Anibal Valente, vice president, corporate, for PCL Constructors Inc., has come a long way since swinging hammers with his carpenter father as a teenager.
Valente is set to take over as chair of the Canadian Construction Association (CCA) this month, the first ever chair from PCL. He brings knowledge from every level of the industry.
"Construction came to me as a natural thing," he said.
He and his father would build homes on the side after school and during the summers. In Grade 10, he decided he wanted to become an engineer.
"I thought I was going to build the largest building in the world," he said.
His dreams were put on hold after graduating from the University of British Columbia in the late 1970s, when he struggled to find an engineering firm that was hiring.
Firms kept telling him to try Poole Construction, which later changed its name to PCL.
He was hired after showing up at a jobsite asking for an engineering position and persistently calling the district manager for more than a month.
He worked in the trenches as a field engineer and surveyor on Metro Vancouver projects such as Lansdowne Centre, Coquitlam Centre, Cathedral Place and the Pan Pacific Hotel.
"It's been a great experience having spent those years in the trenches pounding nails and digging ditches," Valente said.
"Construction gets done out in the field. Construction gets done on site. It's the carpenters, it's the labourers, the people working on the site, that get things done. It's not us, the engineers, or the project managers in the office doing the paperwork that build projects."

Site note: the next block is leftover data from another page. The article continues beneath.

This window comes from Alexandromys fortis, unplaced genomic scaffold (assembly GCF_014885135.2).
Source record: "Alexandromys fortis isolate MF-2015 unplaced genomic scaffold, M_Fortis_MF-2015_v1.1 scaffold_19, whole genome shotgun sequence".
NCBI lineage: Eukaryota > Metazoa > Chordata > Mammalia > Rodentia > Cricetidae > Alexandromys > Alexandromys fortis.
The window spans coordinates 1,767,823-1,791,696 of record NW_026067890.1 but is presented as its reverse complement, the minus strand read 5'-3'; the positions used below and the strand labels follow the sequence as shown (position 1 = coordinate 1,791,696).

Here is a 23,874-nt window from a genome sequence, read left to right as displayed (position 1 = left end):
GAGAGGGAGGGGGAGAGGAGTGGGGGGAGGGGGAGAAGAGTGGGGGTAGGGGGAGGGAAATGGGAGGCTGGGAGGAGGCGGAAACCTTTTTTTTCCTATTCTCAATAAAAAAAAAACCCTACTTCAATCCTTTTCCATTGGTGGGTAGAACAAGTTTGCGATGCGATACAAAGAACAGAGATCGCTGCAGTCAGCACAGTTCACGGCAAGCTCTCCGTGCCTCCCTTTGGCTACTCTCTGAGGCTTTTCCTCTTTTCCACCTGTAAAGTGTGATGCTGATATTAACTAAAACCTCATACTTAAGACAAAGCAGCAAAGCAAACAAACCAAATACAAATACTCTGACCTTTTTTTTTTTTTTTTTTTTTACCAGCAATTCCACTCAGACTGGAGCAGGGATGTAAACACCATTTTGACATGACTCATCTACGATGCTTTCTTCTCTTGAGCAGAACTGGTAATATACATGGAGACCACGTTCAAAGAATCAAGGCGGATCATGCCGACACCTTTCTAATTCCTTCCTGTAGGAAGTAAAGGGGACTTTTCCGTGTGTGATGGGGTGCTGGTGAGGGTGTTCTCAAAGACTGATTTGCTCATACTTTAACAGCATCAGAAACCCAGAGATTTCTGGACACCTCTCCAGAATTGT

Valente first got involved with the CCA while working with construction associations in Regina and B.C. He served on boards, off and on, for about 15 years and recently was named the CCA's first national vice-chair.
He said the industry faces many issues, such as payment, succession planning and held-up government projects. One issue that he intends to champion as chair is the growing labour shortage.
The CCA has been lobbying the government to allow more temporary foreign workers to help fill in gaps.
"We don't have the population," Valente said. "Even if every young kid that was interested in construction wanted to go into the trades, we just don't have enough people."
He would like to see CCA members begin to hire more apprentices, something he believes is critical to keep the industry going.
"We have some good apprenticeship programs across Canada, but we are not hiring enough," he said.
While the industry faces challenges, there is also opportunity. Valente said he is excited to see the development of construction technology.
"Our industry has been labeled, and I think incorrectly, as a low tech kind of industry and it isn't," he said.
He noted that while sometimes the industry can be slow to adapt, superintendents now walk around with tablets and many projects have gone paperless.
He mentioned a recent project in Vernon, B.C. that was made possible by GPS.
"We need to continue to promote technology, not only to enable more efficiency, but also as a way of attracting young people to our industry," he said.
"Technology is changing so much and we have to stay on top of it."